Sorietta Silverman performing Careless Love last week at the Caring Community on Washington Square N. Silverman donned an apron for the traditional song about a woman who once wore her apron low, but now wears it high to hide her pregnancy. The song has been performed by Elvis Presley, Joan Baez, Dave Van Ronk and others.
Singer still loves the Village, and is still singing
By Marcus O. Carlson
She still ventures out of her W. 11th St. apartment to sing. When Jerry Scott, for years associated with Stonewall Bistro, took his piano to Rubyfruit on Hudson St., Sorietta Silverman started coming for Rubyfruits Sunday brunches just to hear him perform.
Im a fan of his because he really knows how to warm a place up, said Silverman, who also enjoys Scotts impromptu accompaniment. After having a bite to eat she gets up to sing nostalgic hits like Dont Take Your Love From Me one of her favorites in her repertoire from a career that now spans six decades.
Silverman moved to the Village before turning 20, intent on living the life of an artist, as did Andy Warhol, her friend from Carnegie Mellon University in their hometown of Pittsburgh.
Sitting down in her home to reminisce about her Village life, Silverman said, We were a little group of friends, and after Andy and I came to New York we were still friends, up until he started doing his Factory thing. She vividly recalls meeting Warhol on Greenwich Ave. after he became famous, Warhol telling her: Sori, I cant believe theyre paying for these boxes and cans.
Through favorites like Astis restaurant and the Five Oaks, 19-year-old Sorietta fell in love with the Village.
Everyone, both Villagers and tourists, loved to go to these places, Silverman said. The popular black singers of the era would perform in Village clubs and piano bars. Marie Blake, especially, was a great inspiration to the budding chanteuse.
Starting her own musical theater and operetta career, Silverman performed at Margarita & Bianchi Italian restaurant on Sheridan Square, while filling in for other singers at Astis.
One of my favorite songs was I Wish You Love, but I would also sing a few arias from Tosca and La Bohème, she recalled.
Silverman gives thanks to Swiss-born teacher Ria Ginster under whom she studied as a voice major in college.
I was so lucky to be her student, said Silverman. Apart from giving her the necessary self-confidence to launch her Village career, She also introduced me to New York artists like Ruth Arrau and her husband, Chilean pianist Claudio Arrau, Silverman noted.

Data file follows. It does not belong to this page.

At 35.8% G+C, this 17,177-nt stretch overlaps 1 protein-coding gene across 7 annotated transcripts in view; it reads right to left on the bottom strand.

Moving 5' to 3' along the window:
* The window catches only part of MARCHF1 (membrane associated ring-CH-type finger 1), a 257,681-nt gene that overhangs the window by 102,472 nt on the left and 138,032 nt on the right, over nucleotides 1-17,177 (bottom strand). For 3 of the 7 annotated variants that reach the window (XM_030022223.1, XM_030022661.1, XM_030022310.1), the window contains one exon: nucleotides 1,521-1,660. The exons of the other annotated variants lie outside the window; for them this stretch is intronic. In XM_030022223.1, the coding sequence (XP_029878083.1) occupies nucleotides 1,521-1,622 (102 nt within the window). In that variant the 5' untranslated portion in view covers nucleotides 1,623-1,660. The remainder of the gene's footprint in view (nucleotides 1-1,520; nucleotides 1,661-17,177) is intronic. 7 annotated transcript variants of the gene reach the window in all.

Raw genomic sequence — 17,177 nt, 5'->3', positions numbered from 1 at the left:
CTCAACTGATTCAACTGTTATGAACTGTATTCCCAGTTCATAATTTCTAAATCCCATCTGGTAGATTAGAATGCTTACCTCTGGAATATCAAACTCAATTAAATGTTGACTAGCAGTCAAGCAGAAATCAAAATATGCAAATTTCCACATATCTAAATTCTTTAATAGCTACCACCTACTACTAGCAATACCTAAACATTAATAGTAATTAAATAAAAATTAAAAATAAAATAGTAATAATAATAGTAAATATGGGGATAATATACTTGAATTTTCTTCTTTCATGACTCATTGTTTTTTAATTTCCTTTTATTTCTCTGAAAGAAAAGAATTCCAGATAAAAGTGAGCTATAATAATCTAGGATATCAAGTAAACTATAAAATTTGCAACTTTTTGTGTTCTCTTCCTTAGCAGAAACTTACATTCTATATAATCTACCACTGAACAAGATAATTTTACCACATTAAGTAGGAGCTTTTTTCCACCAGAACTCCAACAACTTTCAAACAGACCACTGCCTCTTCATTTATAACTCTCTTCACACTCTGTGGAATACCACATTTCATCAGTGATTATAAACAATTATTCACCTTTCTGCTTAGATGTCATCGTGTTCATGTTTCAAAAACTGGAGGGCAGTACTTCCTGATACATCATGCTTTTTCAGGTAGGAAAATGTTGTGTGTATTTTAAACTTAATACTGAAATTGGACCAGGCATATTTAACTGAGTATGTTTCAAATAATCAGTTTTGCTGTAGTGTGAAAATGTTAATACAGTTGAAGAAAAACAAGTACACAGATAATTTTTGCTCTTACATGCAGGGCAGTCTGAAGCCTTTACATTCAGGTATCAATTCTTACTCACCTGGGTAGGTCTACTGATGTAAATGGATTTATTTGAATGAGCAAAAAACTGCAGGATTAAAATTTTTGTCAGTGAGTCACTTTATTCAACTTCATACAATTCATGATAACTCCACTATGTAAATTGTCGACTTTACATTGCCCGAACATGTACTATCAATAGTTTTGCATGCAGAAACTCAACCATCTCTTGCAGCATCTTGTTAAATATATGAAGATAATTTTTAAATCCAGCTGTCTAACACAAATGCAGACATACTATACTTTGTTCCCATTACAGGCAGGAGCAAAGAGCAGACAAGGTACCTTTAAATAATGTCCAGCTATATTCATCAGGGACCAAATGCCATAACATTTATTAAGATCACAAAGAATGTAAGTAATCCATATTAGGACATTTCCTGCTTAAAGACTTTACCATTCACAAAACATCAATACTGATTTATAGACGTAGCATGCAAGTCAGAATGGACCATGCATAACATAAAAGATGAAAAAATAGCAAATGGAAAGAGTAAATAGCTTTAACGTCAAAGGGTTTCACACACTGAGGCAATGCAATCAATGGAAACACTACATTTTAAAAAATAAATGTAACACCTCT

Gerald Cooke, accompanist for several female singers in the Village, became an important friend. He played at the Cookery on University Pl., described by Silverman as a hot place that boasted a series of famous old singers, such as Alberta Hunter.
Changing her stage name to Sorietta Silman, she went on to sing with the City Opera and Radio City Music Hall. The name change proved to be as brief an affair as her employment. The freedom of expression she had enjoyed in the Village was barred by these prestigious venues.
We were underrehearsed and overworked at the same time. At Radio City Music Hall we had to do seven shows a day.
Her subsequent marriage turned out to be almost as brief, and after that disappointing experience she never remarried. She attributes her choice to stay single to one simple realization: Most of the men I met were bums. I was either dumb or just naïve, because I didnt realize they came with this sexual liberation movement that no one had told me about.
Silverman has been living in the same one-bedroom, two-fireplace, prewar apartment for more than 30 years. She recalls her first Village dwelling as a nice little ground-floor place on Perry St. The lease came with only one oddity: One night a week she had to move into a hotel on Waverly Pl. and MacDougal St., since the owner of the apartment needed it to entertain her artist friends.
The bohemians may be gone, but Silverman still enjoys frequent strolls around the West Village. Especially cherished are unspoiled charming spots like Barrow St. and Patchin Pl. off of Waverly Pl.
Because the Village is still like old New York, she said, just like my apartment.
The Village music scene has remained Silvermans true love in life.
Because I always loved to express my spirit and feelings freely. I dreamed of the Village while growing up in Pittsburgh, she said. The Village meant freedom and beauty just like Montmartre had before the war in Paris. And the Village was also affordable at the time.
Silverman keeps her voice in shape by regularly consulting a voice coach. And she keeps getting booked for live performances. A couple of years ago she put together a nameless, nostalgic cabaret with longtime friend Harold Miller at La Dolce Vita restaurant on 13th St.
We did some cute songs there like I Remember It Well.
This summer saw her busy preparing a folk song program together with singing partner Richard Smithies for a July 21 performance at the Caring Community senior center on Washington Square N.
Richard and I met at the senior centers Italian classes and I asked him if he wanted to participate in the St. Patricks Program at the center, she said. The idea for a folk music program with traditional songs like Oh! Susanna and Swanee River grew out of their desire to invite the audience to sing along.
Because singing with others takes the burden off, said Silverman, and makes it more fun.